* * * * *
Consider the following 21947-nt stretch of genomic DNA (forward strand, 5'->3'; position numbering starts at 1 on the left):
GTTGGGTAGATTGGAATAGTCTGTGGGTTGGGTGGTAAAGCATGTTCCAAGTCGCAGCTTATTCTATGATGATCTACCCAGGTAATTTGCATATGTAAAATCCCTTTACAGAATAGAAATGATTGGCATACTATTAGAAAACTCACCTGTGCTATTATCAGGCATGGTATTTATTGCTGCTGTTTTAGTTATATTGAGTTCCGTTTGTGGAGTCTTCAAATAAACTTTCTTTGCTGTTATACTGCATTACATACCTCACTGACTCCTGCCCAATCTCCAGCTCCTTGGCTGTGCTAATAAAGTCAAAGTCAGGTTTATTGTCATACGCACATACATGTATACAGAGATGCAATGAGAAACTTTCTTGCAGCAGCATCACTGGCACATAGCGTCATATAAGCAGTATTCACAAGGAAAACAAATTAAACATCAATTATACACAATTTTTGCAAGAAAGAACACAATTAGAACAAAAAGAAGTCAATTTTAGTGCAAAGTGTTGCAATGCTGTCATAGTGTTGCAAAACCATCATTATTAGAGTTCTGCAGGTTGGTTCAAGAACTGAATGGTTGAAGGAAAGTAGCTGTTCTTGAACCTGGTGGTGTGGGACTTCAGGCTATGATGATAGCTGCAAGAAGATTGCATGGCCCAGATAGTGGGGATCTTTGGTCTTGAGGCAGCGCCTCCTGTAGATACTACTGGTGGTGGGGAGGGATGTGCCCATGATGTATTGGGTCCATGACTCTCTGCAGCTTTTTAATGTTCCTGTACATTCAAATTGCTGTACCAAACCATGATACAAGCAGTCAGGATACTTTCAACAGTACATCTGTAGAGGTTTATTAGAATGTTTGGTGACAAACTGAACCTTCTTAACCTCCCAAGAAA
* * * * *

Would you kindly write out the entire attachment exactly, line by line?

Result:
Consider the following 21947-nt stretch of genomic DNA (forward strand, 5'->3'; position numbering starts at 1 on the left):
GTTGGGTAGATTGGAATAGTCTGTGGGTTGGGTGGTAAAGCATGTTCCAAGTCGCAGCTTATTCTATGATGATCTACCCAGGTAATTTGCATATGTAAAATCCCTTTACAGAATAGAAATGATTGGCATACTATTAGAAAACTCACCTGTGCTATTATCAGGCATGGTATTTATTGCTGCTGTTTTAGTTATATTGAGTTCCGTTTGTGGAGTCTTCAAATAAACTTTCTTTGCTGTTATACTGCATTACATACCTCACTGACTCCTGCCCAATCTCCAGCTCCTTGGCTGTGCTAATAAAGTCAAAGTCAGGTTTATTGTCATACGCACATACATGTATACAGAGATGCAATGAGAAACTTTCTTGCAGCAGCATCACTGGCACATAGCGTCATATAAGCAGTATTCACAAGGAAAACAAATTAAACATCAATTATACACAATTTTTGCAAGAAAGAACACAATTAGAACAAAAAGAAGTCAATTTTAGTGCAAAGTGTTGCAATGCTGTCATAGTGTTGCAAAACCATCATTATTAGAGTTCTGCAGGTTGGTTCAAGAACTGAATGGTTGAAGGAAAGTAGCTGTTCTTGAACCTGGTGGTGTGGGACTTCAGGCTATGATGATAGCTGCAAGAAGATTGCATGGCCCAGATAGTGGGGATCTTTGGTCTTGAGGCAGCGCCTCCTGTAGATACTACTGGTGGTGGGGAGGGATGTGCCCATGATGTATTGGGTCCATGACTCTCTGCAGCTTTTTAATGTTCCTGTACATTCAAATTGCTGTACCAAACCATGATACAAGCAGTCAGGATACTTTCAACAGTACATCTGTAGAGGTTTATTAGAATGTTTGGTGACAAACTGAACCTTCTTAACCTCCCAAGAAA